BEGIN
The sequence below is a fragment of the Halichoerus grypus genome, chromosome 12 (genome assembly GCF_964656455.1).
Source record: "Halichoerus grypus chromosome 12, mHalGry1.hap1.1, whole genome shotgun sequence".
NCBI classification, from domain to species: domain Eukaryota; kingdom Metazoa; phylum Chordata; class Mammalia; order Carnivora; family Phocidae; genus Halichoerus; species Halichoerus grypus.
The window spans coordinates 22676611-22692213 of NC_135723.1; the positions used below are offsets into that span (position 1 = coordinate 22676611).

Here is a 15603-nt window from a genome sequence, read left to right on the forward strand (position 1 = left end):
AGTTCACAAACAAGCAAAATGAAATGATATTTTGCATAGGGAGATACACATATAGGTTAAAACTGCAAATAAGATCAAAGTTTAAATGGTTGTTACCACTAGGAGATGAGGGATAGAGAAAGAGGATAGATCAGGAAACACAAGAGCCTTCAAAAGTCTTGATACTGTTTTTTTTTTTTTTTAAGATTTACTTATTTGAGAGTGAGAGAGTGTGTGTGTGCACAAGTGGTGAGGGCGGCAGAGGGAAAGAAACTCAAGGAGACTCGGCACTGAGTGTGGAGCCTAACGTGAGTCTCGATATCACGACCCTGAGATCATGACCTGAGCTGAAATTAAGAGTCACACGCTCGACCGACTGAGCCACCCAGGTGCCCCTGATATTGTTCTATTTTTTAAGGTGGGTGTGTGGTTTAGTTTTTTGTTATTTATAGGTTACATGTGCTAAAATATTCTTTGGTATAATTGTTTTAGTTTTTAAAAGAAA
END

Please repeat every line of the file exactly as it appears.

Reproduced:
The sequence below is a fragment of the Halichoerus grypus genome, chromosome 12 (genome assembly GCF_964656455.1).
Source record: "Halichoerus grypus chromosome 12, mHalGry1.hap1.1, whole genome shotgun sequence".
NCBI classification, from domain to species: domain Eukaryota; kingdom Metazoa; phylum Chordata; class Mammalia; order Carnivora; family Phocidae; genus Halichoerus; species Halichoerus grypus.
The window spans coordinates 22676611-22692213 of NC_135723.1; the positions used below are offsets into that span (position 1 = coordinate 22676611).

Here is a 15603-nt window from a genome sequence, read left to right on the forward strand (position 1 = left end):
AGTTCACAAACAAGCAAAATGAAATGATATTTTGCATAGGGAGATACACATATAGGTTAAAACTGCAAATAAGATCAAAGTTTAAATGGTTGTTACCACTAGGAGATGAGGGATAGAGAAAGAGGATAGATCAGGAAACACAAGAGCCTTCAAAAGTCTTGATACTGTTTTTTTTTTTTTTTAAGATTTACTTATTTGAGAGTGAGAGAGTGTGTGTGTGCACAAGTGGTGAGGGCGGCAGAGGGAAAGAAACTCAAGGAGACTCGGCACTGAGTGTGGAGCCTAACGTGAGTCTCGATATCACGACCCTGAGATCATGACCTGAGCTGAAATTAAGAGTCACACGCTCGACCGACTGAGCCACCCAGGTGCCCCTGATATTGTTCTATTTTTTAAGGTGGGTGTGTGGTTTAGTTTTTTGTTATTTATAGGTTACATGTGCTAAAATATTCTTTGGTATAATTGTTTTAGTTTTTAAAAGAAA